Seven projects have received government funding totalling nearly $250,000 to maintain and promote the use of New Zealand Sign Language (NZSL). Initiatives that received an NZSL Board Community Grants this year include camps that support the use of NZSL through physical and sensory activities, and clubs where Deaf people and ...
    BeehiveBy beehive.govt.nz
    3 days ago
  • Inflation data shows progress in economic recovery
    Today’s Consumer Price Index data which has inflation at 3.3 per cent for the year to July 2024, shows we are turning our economy around and winning the fight against rampant inflation, Finance Minister Nicola Willis says.  “While today’s data will be welcome news for Kiwis, I know many New ...
    BeehiveBy beehive.govt.nz
    3 days ago
  • Experts to advise Minister on Oranga Tamariki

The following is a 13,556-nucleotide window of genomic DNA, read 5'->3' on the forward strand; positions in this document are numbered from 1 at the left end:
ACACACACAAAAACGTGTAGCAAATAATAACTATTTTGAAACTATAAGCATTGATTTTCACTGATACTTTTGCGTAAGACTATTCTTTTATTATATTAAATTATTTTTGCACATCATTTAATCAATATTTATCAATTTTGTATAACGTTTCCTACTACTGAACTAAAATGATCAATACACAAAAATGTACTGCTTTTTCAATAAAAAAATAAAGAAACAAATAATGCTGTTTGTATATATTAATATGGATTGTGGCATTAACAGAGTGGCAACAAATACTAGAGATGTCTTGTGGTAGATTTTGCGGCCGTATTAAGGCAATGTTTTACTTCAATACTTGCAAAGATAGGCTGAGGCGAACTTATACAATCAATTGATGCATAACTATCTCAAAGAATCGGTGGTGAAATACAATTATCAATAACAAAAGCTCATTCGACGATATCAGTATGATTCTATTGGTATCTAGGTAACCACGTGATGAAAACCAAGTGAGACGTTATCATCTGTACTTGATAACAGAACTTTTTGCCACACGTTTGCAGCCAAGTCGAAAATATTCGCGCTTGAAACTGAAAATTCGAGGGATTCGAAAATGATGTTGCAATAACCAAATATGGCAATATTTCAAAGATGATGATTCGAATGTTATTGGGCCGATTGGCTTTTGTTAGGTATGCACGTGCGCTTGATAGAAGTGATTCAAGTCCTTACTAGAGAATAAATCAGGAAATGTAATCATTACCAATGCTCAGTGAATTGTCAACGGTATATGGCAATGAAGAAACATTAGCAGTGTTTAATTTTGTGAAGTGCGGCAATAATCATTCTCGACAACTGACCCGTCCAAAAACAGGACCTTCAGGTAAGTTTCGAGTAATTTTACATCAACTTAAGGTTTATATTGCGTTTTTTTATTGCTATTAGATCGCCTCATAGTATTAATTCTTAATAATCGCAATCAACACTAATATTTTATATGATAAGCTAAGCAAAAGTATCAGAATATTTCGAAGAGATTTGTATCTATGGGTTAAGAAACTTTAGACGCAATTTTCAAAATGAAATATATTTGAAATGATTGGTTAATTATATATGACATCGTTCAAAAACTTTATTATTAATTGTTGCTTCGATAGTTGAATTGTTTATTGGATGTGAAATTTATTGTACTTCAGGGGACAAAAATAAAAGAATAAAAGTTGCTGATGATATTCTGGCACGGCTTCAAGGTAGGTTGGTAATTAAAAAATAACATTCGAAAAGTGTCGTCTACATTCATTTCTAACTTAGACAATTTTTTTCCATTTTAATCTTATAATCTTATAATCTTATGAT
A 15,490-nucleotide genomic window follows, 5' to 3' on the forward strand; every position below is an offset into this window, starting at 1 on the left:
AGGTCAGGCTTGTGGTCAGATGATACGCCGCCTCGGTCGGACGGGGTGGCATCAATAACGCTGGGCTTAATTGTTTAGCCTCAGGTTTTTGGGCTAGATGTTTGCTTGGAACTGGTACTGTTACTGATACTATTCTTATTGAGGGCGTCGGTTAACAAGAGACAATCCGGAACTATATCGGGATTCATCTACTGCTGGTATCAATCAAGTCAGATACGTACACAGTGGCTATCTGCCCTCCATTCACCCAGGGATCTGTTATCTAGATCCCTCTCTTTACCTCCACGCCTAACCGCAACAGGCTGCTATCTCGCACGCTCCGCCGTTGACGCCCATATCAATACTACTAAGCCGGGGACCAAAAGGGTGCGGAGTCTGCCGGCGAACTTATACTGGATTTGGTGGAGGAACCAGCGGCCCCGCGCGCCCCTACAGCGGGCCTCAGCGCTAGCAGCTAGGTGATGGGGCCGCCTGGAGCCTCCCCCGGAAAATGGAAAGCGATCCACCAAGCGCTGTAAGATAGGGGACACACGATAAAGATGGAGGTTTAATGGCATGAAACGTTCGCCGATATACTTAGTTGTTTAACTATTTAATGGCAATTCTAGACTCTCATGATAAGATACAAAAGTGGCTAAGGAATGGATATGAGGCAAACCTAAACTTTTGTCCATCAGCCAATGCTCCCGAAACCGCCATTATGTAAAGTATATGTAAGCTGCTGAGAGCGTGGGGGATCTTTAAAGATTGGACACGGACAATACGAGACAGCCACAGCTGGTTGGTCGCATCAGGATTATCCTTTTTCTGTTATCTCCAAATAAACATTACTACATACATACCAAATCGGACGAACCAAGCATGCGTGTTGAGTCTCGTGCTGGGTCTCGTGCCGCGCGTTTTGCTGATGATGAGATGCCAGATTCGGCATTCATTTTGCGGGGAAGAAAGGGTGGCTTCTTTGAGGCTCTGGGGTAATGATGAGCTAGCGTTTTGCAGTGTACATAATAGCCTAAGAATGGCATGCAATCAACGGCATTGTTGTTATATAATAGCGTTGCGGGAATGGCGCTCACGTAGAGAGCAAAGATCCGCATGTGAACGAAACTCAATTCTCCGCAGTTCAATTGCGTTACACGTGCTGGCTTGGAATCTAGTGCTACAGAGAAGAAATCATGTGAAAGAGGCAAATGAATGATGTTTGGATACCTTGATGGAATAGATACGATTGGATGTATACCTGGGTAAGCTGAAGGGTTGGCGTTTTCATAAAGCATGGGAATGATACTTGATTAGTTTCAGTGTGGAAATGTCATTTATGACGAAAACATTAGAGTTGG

The Oranga Tamariki Ministerial Advisory Board has been re-established by the Minister for Children, Karen Chhour. “I look forward to working with the new board to continue to ensure Oranga Tamariki and the care and protection system, are entirely child centric,” Minister Chhour says. “The board will provide independent advice ...
    BeehiveBy beehive.govt.nz
    4 days ago
  • Expectations set for improved medicines access
    Associate Health Minister David Seymour says he has set clear expectations for Pharmac around delivering the medicines and medical technology that Kiwis need.  “For many New Zealanders, funding for pharmaceuticals is life or death, or the difference between a life of pain and suffering or living freely. New cancer medicines ...
    BeehiveBy beehive.govt.nz
    4 days ago
  • Regional Development Minister to host summits